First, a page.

6 Rules For a Smooth Data Migration

Data migration is not a piece of cake these days. Since the volume of data that an individual owns is growing every day, the amount of data an organization needs to conduct its day-to-day operations is rather bulky.

The trade, you are risking to irreversibly lose some valuable data along the way. At the very least, you can perform the data migration incorrectly, which will cause lots of confusion and can lead to downtime.

To take these scenarios out of the equation, you need to follow the rules for the smooth migration rules. These rules can be applied to whatever suites and tools you use. Whether you migrate from Office 365, G Suite, cloud, or on-premises, these rules will help you to systemize the process and make it as secure and smooth as possible.

For those who are migrating data in G Suite, there are some particular tips from a backup provider that you can find in Spinbackup’s G Suite migration guide.

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Access and organize all the exciting data

Before you start doing anything with your data, you need to conduct a full revision of it. Is it messy and requires reordering? Is it cluttered with unnecessary and outdated files? What it should look like after you migrate it? Do you need to take with you all data? The answers to these questions need to be given to understand whether your data is well organized and, if not, how to organize it for the future.

While may not seem an important task, data assessment will help you understand whether you store unnecessary data that takes up extra space, which spills into extra spendings. Also, your data should be prioritized before you transfer them.

If you have your retention policies in place, it would obviously take lots of load off your shoulders.

Backup data before you start the migration

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The first and foremost action to take is to prevent the risk of data loss. No matter how careful your actins will be in the process, data migration is a tricky procedure with high risk of data loss.

Backup is the only bullet-proof strategy that can secure your data from loss, so be sure to implement it as soon as possible. We certainly don’t advise you to backup your files manually if you have lots of data on your hands and opt for a professional backup solution. It is relatively inexpensive, especially if you will backup only the key members of your organization. It will also serve you as a cheaper version of an archive in case you need to keep data for legal purposes.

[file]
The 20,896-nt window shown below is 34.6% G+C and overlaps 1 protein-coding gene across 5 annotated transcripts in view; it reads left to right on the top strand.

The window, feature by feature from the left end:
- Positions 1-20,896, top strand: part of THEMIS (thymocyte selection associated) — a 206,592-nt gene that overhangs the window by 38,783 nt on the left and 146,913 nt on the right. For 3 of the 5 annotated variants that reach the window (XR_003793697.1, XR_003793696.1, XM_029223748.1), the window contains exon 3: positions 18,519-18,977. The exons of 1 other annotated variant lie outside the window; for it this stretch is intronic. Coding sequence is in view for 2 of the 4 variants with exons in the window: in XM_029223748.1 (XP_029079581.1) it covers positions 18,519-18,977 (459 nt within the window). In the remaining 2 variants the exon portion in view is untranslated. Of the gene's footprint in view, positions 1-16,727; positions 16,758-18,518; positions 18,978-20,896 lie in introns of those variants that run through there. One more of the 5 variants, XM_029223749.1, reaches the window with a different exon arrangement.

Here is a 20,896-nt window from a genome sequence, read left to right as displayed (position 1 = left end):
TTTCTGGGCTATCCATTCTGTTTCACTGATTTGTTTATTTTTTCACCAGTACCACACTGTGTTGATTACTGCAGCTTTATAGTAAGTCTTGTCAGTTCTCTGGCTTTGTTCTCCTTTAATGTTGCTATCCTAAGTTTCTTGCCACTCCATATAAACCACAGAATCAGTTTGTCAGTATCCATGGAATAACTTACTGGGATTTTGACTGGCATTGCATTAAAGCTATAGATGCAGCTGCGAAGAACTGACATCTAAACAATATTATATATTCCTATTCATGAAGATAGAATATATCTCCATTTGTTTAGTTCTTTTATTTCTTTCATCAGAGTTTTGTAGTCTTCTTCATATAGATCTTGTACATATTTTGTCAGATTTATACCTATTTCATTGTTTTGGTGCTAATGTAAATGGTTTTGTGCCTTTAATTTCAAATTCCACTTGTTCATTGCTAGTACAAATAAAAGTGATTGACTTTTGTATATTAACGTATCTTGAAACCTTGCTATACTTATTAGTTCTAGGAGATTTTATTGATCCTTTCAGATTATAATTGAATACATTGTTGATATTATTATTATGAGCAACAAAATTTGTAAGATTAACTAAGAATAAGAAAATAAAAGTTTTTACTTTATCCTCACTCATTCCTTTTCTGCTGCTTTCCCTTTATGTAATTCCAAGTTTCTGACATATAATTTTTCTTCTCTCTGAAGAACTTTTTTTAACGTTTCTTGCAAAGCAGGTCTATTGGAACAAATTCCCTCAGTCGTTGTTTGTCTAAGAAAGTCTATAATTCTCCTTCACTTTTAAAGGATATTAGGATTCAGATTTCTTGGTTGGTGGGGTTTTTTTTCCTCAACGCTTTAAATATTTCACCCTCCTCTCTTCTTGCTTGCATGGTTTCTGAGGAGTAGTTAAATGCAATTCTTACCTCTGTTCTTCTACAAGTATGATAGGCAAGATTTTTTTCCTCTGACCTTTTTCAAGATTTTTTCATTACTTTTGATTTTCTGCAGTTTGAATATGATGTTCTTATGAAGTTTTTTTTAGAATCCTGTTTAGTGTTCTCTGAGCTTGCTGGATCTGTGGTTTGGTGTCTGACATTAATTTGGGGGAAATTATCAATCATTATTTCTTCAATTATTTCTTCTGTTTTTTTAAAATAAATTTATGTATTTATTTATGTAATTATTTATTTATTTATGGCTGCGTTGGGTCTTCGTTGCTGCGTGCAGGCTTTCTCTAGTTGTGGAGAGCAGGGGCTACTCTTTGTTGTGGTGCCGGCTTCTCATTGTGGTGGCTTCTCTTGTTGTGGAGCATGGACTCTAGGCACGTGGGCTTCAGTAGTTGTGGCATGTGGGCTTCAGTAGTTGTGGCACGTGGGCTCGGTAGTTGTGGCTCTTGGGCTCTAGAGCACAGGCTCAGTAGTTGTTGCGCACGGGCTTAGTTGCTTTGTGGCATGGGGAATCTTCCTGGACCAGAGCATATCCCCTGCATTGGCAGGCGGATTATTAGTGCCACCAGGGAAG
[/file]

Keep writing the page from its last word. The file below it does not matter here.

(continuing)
There are many different backup solutions out there, both on-premise and cloud-to-cloud. In case you need a cloud-to-cloud solution for your G Suite data, check out Spinbackup G Suite solution (they have an option for Office 365 as well).

Determine the timeframe

Defining the time frame is, probably, is one of the most crucial tasks and one of the determiners of the project’s success. When you have a distinct perception of what amount of time is required for a given process, many other things (like the cost or resources needed for the execution) fall into their place organically.

But remember: your time frames must be not optimistic but realistic. It is not only about the time the migration takes itself. Consider all the risks, bottlenecks, the amount of data to transfer – then your timing will be close to the realistic scenario.

Find out what data can’t be migrated

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Not all data can be migrated. For example, you can’t transfer:

  • automatically generated links to Hangouts Meetings in Google Calendars, unless you transfer files within G Suite ecosystem;
  • calendar colors and “muted” Gmail conversations, unless, again, you transfer files within the G Suite ecosystem;
  • all the applications and third-party services (like Google Analytics) connected to the accounts of your employees.

By determining all this you will avoid getting into trouble after you’ve finished the migration process.  This knowledge will help you to figure out what you should do with each data set that cannot be transferred. Usually, you will have such options as manually transfer data, modify it, or simply abandon it.

Decide who is responsible for what

This part is often not mentioned at all, which is strange. But we insist that establishing responsibility is really important and helps to keep your data integrity.

What does it mean, establishing credibility? In practice, it means assigning a person or a team of specialists to perform some particular tasks in the migration process. You obviously can choose one person to do all the migration process, which is popular among small companies that have only one IT person. But we wouldn’t recommend you to do this, since the quality of such data migration can suffer, especially if you have high volumes of data to transfer.

A much better option would be assigning a few experts that will supervise and be responsible for different stages of the migration. This approach allows you to be sure that nothing will be overlooked, and everything is done as qualitatively as possible.

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Validation, validation, validation!

The last but not least in this process is a validation of the migration. Basically, it means that before you start actually migrating your data, you need to first test the plan you have elaborated on. For example, you can take a small part of the less valuable data you have and move it. This approach will help you to see if there are some omissions in the plan, or, if everything works out just fine, to ensure that the plan is working as it should. This way or another, you won’t lose all data at once in case your plan won’t work.

Have a safe migration!

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